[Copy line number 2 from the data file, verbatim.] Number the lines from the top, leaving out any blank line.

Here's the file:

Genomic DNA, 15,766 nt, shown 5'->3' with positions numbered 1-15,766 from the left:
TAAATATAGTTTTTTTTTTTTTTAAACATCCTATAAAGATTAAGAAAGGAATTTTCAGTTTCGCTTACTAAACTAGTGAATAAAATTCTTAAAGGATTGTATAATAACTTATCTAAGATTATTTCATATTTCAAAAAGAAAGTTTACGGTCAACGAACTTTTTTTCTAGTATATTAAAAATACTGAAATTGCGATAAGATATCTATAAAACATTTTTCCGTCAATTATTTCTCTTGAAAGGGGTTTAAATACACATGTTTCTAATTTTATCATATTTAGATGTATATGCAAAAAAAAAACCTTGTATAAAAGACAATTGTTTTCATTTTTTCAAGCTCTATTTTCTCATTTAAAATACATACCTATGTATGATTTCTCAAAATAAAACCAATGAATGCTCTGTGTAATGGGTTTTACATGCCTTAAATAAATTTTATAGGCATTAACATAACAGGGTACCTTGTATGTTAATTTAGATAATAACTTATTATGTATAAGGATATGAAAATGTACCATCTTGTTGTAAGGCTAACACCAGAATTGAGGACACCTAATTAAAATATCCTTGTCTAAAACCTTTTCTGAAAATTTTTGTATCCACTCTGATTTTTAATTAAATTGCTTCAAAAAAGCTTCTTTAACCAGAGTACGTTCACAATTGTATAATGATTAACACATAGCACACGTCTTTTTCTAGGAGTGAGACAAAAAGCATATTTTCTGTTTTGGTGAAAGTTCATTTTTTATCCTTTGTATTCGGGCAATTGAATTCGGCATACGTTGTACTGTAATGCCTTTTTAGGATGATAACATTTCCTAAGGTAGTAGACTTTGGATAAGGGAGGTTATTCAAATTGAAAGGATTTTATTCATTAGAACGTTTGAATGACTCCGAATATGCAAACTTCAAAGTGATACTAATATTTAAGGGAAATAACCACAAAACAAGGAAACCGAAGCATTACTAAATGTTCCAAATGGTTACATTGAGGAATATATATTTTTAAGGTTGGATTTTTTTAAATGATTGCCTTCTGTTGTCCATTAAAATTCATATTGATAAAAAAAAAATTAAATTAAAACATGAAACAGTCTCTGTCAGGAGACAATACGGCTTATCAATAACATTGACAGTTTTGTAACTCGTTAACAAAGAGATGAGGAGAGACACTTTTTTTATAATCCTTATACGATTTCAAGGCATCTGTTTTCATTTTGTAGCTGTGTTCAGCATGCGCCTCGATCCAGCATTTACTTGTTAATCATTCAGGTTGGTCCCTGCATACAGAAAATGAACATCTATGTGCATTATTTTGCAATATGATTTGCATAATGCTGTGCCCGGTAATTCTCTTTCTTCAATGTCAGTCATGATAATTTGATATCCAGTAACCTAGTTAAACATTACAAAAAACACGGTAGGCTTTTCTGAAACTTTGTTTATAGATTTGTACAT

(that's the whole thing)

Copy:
TAAATATAGTTTTTTTTTTTTTTAAACATCCTATAAAGATTAAGAAAGGAATTTTCAGTTTCGCTTACTAAACTAGTGAATAAAATTCTTAAAGGATTGTATAATAACTTATCTAAGATTATTTCATATTTCAAAAAGAAAGTTTACGGTCAACGAACTTTTTTTCTAGTATATTAAAAATACTGAAATTGCGATAAGATATCTATAAAACATTTTTCCGTCAATTATTTCTCTTGAAAGGGGTTTAAATACACATGTTTCTAATTTTATCATATTTAGATGTATATGCAAAAAAAAAACCTTGTATAAAAGACAATTGTTTTCATTTTTTCAAGCTCTATTTTCTCATTTAAAATACATACCTATGTATGATTTCTCAAAATAAAACCAATGAATGCTCTGTGTAATGGGTTTTACATGCCTTAAATAAATTTTATAGGCATTAACATAACAGGGTACCTTGTATGTTAATTTAGATAATAACTTATTATGTATAAGGATATGAAAATGTACCATCTTGTTGTAAGGCTAACACCAGAATTGAGGACACCTAATTAAAATATCCTTGTCTAAAACCTTTTCTGAAAATTTTTGTATCCACTCTGATTTTTAATTAAATTGCTTCAAAAAAGCTTCTTTAACCAGAGTACGTTCACAATTGTATAATGATTAACACATAGCACACGTCTTTTTCTAGGAGTGAGACAAAAAGCATATTTTCTGTTTTGGTGAAAGTTCATTTTTTATCCTTTGTATTCGGGCAATTGAATTCGGCATACGTTGTACTGTAATGCCTTTTTAGGATGATAACATTTCCTAAGGTAGTAGACTTTGGATAAGGGAGGTTATTCAAATTGAAAGGATTTTATTCATTAGAACGTTTGAATGACTCCGAATATGCAAACTTCAAAGTGATACTAATATTTAAGGGAAATAACCACAAAACAAGGAAACCGAAGCATTACTAAATGTTCCAAATGGTTACATTGAGGAATATATATTTTTAAGGTTGGATTTTTTTAAATGATTGCCTTCTGTTGTCCATTAAAATTCATATTGATAAAAAAAAAATTAAATTAAAACATGAAACAGTCTCTGTCAGGAGACAATACGGCTTATCAATAACATTGACAGTTTTGTAACTCGTTAACAAAGAGATGAGGAGAGACACTTTTTTTATAATCCTTATACGATTTCAAGGCATCTGTTTTCATTTTGTAGCTGTGTTCAGCATGCGCCTCGATCCAGCATTTACTTGTTAATCATTCAGGTTGGTCCCTGCATACAGAAAATGAACATCTATGTGCATTATTTTGCAATATGATTTGCATAATGCTGTGCCCGGTAATTCTCTTTCTTCAATGTCAGTCATGATAATTTGATATCCAGTAACCTAGTTAAACATTACAAAAAACACGGTAGGCTTTTCTGAAACTTTGTTTATAGATTTGTACAT